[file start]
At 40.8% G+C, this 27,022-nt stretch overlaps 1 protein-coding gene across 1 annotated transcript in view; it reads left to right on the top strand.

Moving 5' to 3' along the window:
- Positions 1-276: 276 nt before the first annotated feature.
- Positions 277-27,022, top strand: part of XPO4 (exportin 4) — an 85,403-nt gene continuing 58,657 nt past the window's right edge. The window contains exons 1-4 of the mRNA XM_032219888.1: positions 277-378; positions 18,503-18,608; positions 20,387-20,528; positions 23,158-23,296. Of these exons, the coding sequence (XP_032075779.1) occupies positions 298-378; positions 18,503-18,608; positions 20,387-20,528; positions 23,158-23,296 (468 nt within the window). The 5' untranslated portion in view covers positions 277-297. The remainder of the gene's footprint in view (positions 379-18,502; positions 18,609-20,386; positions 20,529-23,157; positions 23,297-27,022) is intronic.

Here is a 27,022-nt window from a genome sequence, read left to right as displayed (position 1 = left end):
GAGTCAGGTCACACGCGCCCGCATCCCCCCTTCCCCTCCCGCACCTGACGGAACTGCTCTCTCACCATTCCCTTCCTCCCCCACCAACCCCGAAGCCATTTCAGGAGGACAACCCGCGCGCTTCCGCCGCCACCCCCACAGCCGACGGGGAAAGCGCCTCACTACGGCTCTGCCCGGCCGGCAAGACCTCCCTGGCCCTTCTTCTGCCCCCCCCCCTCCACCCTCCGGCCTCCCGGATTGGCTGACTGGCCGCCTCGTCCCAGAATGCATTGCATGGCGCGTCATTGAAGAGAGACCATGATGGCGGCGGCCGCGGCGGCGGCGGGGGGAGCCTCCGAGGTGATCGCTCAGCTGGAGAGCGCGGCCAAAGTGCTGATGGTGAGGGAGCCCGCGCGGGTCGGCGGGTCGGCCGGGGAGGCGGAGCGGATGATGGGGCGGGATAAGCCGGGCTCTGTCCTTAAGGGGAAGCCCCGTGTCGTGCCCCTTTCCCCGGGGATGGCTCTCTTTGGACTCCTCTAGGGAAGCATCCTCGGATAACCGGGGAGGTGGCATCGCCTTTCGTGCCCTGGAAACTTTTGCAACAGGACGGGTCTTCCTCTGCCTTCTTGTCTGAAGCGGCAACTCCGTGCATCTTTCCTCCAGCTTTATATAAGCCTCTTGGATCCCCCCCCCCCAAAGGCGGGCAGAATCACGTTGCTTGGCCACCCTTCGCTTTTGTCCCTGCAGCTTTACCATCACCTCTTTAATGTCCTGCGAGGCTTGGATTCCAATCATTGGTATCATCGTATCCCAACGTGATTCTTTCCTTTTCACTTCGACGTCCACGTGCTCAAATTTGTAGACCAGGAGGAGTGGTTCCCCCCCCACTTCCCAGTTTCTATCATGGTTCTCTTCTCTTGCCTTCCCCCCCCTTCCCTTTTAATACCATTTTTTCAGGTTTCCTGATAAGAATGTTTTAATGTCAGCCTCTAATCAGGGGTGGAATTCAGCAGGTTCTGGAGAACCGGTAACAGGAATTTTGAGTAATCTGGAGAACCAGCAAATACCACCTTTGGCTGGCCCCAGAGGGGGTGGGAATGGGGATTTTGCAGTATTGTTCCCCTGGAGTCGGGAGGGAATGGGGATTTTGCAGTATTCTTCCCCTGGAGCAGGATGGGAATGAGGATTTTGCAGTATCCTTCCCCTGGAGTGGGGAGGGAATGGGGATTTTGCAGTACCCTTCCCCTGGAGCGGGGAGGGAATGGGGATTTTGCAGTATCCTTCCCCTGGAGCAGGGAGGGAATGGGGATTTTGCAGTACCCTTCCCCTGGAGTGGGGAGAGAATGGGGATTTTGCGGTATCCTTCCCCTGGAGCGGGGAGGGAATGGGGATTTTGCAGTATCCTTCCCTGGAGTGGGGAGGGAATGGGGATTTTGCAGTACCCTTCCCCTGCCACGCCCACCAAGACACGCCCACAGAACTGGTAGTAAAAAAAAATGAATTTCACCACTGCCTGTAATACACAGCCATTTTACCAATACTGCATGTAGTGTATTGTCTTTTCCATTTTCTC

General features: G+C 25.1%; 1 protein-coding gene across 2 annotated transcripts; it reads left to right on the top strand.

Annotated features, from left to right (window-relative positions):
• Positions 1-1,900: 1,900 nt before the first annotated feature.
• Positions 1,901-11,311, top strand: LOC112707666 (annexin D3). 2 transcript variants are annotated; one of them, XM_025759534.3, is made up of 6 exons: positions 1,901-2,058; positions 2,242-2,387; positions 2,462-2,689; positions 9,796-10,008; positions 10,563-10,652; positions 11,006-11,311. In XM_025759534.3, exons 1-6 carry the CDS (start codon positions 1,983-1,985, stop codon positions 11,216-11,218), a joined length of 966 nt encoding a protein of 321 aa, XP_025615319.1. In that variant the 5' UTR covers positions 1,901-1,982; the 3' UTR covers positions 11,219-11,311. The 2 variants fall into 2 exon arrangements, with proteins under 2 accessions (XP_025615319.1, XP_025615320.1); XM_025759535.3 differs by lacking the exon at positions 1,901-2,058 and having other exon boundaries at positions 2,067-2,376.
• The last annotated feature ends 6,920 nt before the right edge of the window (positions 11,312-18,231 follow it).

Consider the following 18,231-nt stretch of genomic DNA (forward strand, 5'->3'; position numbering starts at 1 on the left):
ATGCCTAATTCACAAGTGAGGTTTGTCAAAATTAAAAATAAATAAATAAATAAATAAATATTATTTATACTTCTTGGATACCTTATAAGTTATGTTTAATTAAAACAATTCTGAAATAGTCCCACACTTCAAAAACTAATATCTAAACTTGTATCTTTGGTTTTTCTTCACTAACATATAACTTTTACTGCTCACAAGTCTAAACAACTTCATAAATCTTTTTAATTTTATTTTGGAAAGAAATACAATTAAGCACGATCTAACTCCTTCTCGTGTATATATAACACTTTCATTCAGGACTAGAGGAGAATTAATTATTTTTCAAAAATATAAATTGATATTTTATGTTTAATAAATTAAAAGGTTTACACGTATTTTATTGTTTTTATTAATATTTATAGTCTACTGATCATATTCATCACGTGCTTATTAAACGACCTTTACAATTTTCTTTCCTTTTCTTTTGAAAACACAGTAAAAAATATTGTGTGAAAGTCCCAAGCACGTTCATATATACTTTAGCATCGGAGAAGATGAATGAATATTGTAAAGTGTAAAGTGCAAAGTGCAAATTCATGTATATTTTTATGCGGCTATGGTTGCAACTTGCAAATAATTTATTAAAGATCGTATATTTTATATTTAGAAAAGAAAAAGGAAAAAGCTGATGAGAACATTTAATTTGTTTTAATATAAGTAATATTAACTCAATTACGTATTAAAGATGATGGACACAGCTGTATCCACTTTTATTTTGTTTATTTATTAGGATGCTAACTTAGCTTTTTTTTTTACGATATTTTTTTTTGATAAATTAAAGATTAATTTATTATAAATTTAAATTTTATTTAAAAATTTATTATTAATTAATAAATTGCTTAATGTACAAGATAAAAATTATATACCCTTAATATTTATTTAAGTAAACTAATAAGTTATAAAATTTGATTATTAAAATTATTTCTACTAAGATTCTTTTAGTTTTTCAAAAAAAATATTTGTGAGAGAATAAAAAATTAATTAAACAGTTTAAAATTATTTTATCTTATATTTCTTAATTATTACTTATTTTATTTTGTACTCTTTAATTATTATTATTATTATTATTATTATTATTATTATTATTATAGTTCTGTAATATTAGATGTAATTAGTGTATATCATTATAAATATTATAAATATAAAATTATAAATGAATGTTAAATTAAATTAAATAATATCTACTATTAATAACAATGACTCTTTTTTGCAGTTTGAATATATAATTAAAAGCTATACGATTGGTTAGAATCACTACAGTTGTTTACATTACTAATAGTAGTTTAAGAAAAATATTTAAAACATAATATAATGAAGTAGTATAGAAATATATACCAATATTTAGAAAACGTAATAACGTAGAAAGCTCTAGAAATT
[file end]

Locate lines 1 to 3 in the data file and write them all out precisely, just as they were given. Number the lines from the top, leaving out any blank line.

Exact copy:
At 40.8% G+C, this 27,022-nt stretch overlaps 1 protein-coding gene across 1 annotated transcript in view; it reads left to right on the top strand.

Moving 5' to 3' along the window:
- Positions 1-276: 276 nt before the first annotated feature.